Sunday, February 16, 2014

Praise Him with Song and Dance

"Sing to the Lord a new song...Let them praise his name in the festive dance, let them sing praise to him with timbrel and harp. For the Lord loves his people, and he adorns the lowly with victory." Ps. 149:1-4

Holy Family Mission became a hub of singing and dancing to the Lord in mid-January. From the 13-15th each year, Hindus in nearly 97% Hindu India celebrate a harvest feast tied in with the zodiac and honoring their sun god. Businesses close, buses and trains overflow with travelers returning to families.

At Holy Family, those three days off of school and work provided a great opportunity this year to gather youth for a special camp. 

A group of 35 young people joined Fr. Varghese in going door to door and collecting rice and dal (lentils) so meals could be served during the camp.

"We collected 35 kg of rice and 12 kg dal," enthused Fr. Varghese. " But when that amount fell short of what was needed, the missionary sent out a final appeal for vegetables. "Villagers brought their own cultivation."

As opening day approached, the young people were "very energetic and enthusiastic," said the priest. 

Never before had youth in this community of Dalits (Untouchables) attended anything like it -- a chance to worship God together through song, dance and drama as taught by masters of Kolatam and Bharatanatyam from the Archdiocese of Rajamundry and town of Yeleswaram. 
A teacher leading his little class.
Holy Family became the first parish in the Diocese of Visakhapatnam where children would learn Kolatam, a traditional form of dance performed in villages with percussive instruments, and Bharatanatyam, classical Indian dance. Whereas many popular forms of dance in the West are secular and far from spiritual, these Indian forms of dance praise and worship God through both rhythm and graceful, stylized motions. Learning these art forms would allow the young people to use song, dance and drama to express their love of God at village festivals and processions, and at parish events. 

The three days of camp with its theme of "Go, Grow and Glow," were a breath of fresh air for mission children, whose families toil as day-laborers just to survive.

Dance class at the mission door.
The opening of the camp was delayed by what people jokingly call "Indian time." In India, over-jammed public transportation often causes delays. 

"I expected the trainers to be here but they were not able to get the train because of the heavy rush," explained Fr. Varghese. "People are traveling like anything from Hyderabad to Vizag (Visakhapatnam) we missed the first session."

The trainers arrived by midnight and officially opened the camp next morning, for more than 100 children. Fr. Varghese began the camp with prayer, and gave talks about living the Faith throughout the sessions.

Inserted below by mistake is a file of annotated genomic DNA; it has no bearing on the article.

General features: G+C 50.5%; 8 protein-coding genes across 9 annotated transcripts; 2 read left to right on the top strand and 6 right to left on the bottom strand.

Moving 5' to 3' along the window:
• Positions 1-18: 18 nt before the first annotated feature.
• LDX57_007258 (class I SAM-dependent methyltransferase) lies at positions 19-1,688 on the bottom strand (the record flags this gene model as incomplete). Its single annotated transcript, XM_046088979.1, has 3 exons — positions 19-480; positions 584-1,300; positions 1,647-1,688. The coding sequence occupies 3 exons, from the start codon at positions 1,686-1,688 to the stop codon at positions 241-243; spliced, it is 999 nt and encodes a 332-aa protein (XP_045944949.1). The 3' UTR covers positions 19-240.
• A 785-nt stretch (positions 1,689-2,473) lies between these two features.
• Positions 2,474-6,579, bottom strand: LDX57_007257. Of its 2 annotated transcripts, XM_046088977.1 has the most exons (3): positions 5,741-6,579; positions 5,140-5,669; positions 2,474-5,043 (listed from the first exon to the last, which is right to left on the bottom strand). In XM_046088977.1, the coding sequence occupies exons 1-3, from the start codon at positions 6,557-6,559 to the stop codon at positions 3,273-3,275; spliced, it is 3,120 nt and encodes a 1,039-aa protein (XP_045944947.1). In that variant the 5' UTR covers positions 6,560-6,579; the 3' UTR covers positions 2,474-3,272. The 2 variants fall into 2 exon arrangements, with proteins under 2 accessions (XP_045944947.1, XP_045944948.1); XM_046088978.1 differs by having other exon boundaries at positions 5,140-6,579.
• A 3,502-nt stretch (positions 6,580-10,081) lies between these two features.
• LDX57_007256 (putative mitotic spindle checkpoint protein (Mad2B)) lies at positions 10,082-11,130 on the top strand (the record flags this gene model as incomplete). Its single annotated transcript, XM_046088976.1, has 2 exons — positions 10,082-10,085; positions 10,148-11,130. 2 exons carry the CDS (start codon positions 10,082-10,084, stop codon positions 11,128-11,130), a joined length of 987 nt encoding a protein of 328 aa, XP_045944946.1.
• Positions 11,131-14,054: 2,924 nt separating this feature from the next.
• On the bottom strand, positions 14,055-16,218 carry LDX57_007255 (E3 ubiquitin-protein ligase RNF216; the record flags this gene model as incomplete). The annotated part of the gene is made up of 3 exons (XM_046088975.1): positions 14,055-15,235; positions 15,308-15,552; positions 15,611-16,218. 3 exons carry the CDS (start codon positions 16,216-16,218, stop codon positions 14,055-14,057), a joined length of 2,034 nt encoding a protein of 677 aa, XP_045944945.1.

Salesian nuns who run an English Medium school in Yeleswaram also attended. Their school serves a student body that is 10% Catholic, with the rest of the students Hindu, Muslim and other faiths.

Boys and girls of all ages learned to dance and make
rhythms with the folk instrument called the Kanchara.
The Kanchara can be tricky to learn, but Fr. 
Varghese said a number of the children
picked it up very well.

Preparing "plates" for a meal...

Mealtime drew many hungry to the mission. "We cooked for 230 yesterday," said Fr. Varghese, "but by meal time many hungry stepped inside the compound so again we cooked. "
Cooking a meal outside Fr. Varghese's presbytery.
A team of helpers kept camp-goers fed.

Washing up at the mission bore well.

Some showed real talent with the kanchara.

Faith lessons made the camp a well-rounded
At camp's end, certain children showed real interest and ability in expressing their faith through these reverential arts. A group began meeting at the mission daily before school to practice Kolatam. They praised God in dance for their mission before Eucharistic Adoration began for First Friday in February.

"I am happy at least three days my children will be happy and they will be in the hands of the Lord," Fr. Varghese wrote before the camp began.

These children have had much to bear over this past year, with cyclones bringing 90% crop loss to the area and political tensions over statehood issues continuing to cause strikes, unemployment, power outages and unrest. Friends who helped meet camp costs such as renting the tent can rejoice. This first-ever enterprise was a success. Many dozens of children gathered and ushered in their new year by singing and dancing for the Lord.
A graceful finale to the camp.

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